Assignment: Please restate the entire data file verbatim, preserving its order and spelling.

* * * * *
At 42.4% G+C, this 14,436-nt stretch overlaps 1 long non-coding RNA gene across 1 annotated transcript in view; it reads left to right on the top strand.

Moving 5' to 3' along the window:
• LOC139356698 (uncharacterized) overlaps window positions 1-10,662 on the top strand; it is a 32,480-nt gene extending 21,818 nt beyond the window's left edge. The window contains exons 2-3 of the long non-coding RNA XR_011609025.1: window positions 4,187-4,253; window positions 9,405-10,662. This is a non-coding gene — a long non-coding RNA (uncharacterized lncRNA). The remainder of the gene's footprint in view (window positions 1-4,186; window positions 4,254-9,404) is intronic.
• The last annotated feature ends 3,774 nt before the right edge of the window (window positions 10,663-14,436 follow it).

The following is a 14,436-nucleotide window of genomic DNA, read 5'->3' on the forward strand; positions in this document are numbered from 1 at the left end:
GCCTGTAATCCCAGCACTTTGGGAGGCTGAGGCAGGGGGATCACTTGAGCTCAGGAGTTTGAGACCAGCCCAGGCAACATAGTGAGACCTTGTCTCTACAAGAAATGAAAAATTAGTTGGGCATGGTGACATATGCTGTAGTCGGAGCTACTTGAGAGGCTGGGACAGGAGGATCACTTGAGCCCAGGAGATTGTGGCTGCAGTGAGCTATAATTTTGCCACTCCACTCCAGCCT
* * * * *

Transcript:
At 42.4% G+C, this 14,436-nt stretch overlaps 1 long non-coding RNA gene across 1 annotated transcript in view; it reads left to right on the top strand.

Moving 5' to 3' along the window:
• LOC139356698 (uncharacterized) overlaps window positions 1-10,662 on the top strand; it is a 32,480-nt gene extending 21,818 nt beyond the window's left edge. The window contains exons 2-3 of the long non-coding RNA XR_011609025.1: window positions 4,187-4,253; window positions 9,405-10,662. This is a non-coding gene — a long non-coding RNA (uncharacterized lncRNA). The remainder of the gene's footprint in view (window positions 1-4,186; window positions 4,254-9,404) is intronic.
• The last annotated feature ends 3,774 nt before the right edge of the window (window positions 10,663-14,436 follow it).

The following is a 14,436-nucleotide window of genomic DNA, read 5'->3' on the forward strand; positions in this document are numbered from 1 at the left end:
GCCTGTAATCCCAGCACTTTGGGAGGCTGAGGCAGGGGGATCACTTGAGCTCAGGAGTTTGAGACCAGCCCAGGCAACATAGTGAGACCTTGTCTCTACAAGAAATGAAAAATTAGTTGGGCATGGTGACATATGCTGTAGTCGGAGCTACTTGAGAGGCTGGGACAGGAGGATCACTTGAGCCCAGGAGATTGTGGCTGCAGTGAGCTATAATTTTGCCACTCCACTCCAGCCT